Billions of people around the world are continuing to suffer from poor access to water, sanitation and hygiene, according to a new report by UNICEF and the World Health Organisation.
“Some 2.2 billion people around the world do not have safely managed drinking water services, 4.2 billion people do not have safely managed sanitation services, and 3 billion lack basic handwashing facilities,” said UNICEF and World Health Organization (WHO) in a report published on Tuesday, reports BSS.The Joint Monitoring Programme report, Progress on drinking water, sanitation and hygiene: 2000-2017: Special focus on inequalities finds that, while significant progress has been made toward achieving universal access to basic water, sanitation and hygiene, there are huge gaps in the quality of services provided.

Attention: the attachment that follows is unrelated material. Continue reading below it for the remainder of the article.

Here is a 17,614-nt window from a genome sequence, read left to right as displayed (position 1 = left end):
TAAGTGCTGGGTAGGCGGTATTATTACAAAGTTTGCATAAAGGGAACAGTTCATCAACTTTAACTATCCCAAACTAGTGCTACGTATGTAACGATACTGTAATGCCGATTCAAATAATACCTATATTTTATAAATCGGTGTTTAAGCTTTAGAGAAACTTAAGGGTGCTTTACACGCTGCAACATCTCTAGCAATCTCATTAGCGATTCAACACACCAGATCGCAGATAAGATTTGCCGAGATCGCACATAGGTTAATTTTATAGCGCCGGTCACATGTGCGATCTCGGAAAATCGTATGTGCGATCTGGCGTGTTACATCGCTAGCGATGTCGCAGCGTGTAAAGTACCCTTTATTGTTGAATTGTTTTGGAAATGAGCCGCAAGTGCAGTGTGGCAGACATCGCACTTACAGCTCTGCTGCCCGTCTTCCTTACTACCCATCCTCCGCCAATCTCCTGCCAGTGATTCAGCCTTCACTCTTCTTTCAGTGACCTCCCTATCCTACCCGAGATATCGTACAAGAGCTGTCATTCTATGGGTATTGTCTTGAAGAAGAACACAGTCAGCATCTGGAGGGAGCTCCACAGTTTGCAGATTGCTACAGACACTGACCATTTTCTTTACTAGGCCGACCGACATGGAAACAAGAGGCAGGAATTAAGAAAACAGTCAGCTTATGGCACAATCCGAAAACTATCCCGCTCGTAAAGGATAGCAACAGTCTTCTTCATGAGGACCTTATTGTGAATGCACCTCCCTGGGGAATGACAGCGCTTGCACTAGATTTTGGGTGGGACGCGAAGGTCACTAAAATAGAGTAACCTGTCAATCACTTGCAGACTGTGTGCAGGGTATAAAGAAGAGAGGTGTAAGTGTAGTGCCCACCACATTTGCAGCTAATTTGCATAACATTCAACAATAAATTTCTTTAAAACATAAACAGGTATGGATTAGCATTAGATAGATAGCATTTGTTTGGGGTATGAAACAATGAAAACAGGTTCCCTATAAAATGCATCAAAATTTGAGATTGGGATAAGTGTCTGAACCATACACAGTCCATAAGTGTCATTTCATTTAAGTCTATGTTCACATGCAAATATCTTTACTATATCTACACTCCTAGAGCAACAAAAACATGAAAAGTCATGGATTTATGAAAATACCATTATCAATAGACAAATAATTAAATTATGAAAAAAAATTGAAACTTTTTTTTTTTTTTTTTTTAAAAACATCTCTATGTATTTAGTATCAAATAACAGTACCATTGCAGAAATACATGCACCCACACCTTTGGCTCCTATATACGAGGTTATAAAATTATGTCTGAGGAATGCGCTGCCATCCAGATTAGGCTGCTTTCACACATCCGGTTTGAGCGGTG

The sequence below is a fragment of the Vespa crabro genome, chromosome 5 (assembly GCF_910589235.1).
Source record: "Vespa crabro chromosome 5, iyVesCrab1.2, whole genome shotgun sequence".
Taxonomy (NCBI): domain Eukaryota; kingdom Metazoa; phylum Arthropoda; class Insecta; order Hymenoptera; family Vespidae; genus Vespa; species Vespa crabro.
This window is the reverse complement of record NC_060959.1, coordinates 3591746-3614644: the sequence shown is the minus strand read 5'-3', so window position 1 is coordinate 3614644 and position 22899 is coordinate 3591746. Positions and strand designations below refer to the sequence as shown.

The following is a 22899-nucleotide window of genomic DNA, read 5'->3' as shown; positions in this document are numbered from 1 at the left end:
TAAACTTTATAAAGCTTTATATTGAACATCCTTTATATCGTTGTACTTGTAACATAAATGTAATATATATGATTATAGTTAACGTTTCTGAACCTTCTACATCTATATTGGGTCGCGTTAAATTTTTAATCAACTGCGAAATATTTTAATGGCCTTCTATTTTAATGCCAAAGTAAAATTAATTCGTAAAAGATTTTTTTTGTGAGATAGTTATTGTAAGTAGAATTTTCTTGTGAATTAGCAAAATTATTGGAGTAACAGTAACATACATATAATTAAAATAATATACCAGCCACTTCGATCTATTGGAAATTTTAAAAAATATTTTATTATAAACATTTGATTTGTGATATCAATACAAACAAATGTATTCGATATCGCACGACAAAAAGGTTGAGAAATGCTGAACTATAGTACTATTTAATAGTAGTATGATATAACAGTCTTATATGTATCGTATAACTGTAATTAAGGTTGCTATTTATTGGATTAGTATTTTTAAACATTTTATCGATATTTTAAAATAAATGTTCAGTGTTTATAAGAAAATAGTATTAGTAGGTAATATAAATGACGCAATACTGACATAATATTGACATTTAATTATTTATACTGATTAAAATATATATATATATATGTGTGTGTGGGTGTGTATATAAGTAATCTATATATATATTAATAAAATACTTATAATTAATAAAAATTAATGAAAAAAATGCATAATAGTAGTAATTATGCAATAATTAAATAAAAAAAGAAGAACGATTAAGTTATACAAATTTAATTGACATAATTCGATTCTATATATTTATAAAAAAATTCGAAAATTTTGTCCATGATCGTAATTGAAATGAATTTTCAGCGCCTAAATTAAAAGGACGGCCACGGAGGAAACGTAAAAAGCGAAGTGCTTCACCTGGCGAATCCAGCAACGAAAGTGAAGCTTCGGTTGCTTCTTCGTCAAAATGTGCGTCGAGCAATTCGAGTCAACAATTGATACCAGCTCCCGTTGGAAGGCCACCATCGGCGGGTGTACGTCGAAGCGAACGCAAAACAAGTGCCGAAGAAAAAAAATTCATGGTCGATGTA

“Mere access is not enough. If the water isn’t clean, isn’t safe to drink or is far away, and if toilet access is unsafe or limited, then we’re not delivering for the world’s children,” said Kelly Ann Naylor, Associate Director of Water, Sanitation and Hygiene, UNICEF.
“Children and their families in poor and rural communities are most at risk of being left behind. Governments must invest in their communities if we are going to bridge these economic and geographic divides and deliver this essential human right,” Kelly Ann Naylor added.
The report revealed that 1.8 billion people have gained access to basic drinking water services since 2000, but there are vast inequalities in the accessibility, availability and quality of these services.
It is estimated that 1 in 10 people (785 million) still lack basic services, including the 144 million who drink untreated surface water, it said, added that 8 in 10 people living in rural areas lacked access to these services and in one in four countries with estimates for different wealth groups, coverage of basic services among the richest was at least twice as high as among the poorest.
“Countries must double their efforts on sanitation or we will not reach universal access by 2030,” said Dr Maria Neira, WHO Director, Department of Public Health, Environmental and Social Determinants of Health.